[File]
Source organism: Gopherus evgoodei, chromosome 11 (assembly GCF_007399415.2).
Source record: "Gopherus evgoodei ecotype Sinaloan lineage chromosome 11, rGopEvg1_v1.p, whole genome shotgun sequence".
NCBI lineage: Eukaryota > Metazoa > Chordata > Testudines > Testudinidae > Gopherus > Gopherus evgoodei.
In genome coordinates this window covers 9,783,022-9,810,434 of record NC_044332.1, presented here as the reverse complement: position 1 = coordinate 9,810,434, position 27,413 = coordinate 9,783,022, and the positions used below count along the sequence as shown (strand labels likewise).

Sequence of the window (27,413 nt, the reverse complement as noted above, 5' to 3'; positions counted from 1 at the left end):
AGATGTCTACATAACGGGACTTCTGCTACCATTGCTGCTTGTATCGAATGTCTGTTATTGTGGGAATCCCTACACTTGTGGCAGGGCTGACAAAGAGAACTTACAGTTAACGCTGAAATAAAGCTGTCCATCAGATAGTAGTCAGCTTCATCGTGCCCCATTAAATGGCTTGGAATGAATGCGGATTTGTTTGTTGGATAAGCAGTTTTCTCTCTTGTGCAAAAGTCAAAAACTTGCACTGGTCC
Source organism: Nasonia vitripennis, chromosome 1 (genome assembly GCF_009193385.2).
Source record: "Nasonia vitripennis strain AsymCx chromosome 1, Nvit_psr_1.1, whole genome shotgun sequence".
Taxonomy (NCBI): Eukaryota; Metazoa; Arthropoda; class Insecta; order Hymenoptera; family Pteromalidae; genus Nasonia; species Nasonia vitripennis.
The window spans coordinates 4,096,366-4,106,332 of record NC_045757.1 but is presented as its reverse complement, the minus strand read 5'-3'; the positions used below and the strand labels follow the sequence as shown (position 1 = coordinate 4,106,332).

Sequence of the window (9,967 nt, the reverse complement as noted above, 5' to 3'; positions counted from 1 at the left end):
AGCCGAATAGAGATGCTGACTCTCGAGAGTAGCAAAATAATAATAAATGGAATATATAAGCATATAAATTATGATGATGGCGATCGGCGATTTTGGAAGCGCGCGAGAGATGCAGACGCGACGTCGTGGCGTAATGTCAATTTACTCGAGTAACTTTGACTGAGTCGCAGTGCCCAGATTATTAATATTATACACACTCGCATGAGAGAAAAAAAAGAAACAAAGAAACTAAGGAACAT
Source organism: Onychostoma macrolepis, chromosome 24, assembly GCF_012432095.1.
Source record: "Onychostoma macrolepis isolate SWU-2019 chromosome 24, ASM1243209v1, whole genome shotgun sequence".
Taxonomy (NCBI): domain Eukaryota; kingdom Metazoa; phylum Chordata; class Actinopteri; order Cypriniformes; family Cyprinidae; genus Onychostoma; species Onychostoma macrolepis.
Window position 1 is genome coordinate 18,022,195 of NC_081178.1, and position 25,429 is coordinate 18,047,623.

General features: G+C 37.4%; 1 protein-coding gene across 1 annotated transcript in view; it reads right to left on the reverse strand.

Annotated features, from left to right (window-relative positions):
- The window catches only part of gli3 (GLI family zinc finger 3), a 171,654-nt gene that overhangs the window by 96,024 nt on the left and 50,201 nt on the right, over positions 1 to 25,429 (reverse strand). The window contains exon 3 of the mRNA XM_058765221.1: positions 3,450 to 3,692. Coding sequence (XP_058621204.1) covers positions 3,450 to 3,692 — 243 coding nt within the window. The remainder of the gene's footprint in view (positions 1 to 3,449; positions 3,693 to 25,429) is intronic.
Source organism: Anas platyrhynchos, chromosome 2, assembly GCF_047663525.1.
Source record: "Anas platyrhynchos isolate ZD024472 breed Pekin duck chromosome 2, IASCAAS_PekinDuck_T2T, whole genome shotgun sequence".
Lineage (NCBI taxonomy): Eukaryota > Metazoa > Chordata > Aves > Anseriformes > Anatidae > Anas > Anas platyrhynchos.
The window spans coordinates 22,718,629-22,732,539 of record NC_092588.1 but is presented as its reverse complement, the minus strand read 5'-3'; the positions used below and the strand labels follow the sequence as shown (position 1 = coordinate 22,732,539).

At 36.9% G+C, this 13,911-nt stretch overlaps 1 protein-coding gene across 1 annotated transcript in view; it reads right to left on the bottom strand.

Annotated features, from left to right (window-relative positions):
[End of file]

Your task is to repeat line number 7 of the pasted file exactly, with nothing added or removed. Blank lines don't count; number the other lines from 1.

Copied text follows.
Source organism: Nasonia vitripennis, chromosome 1 (genome assembly GCF_009193385.2).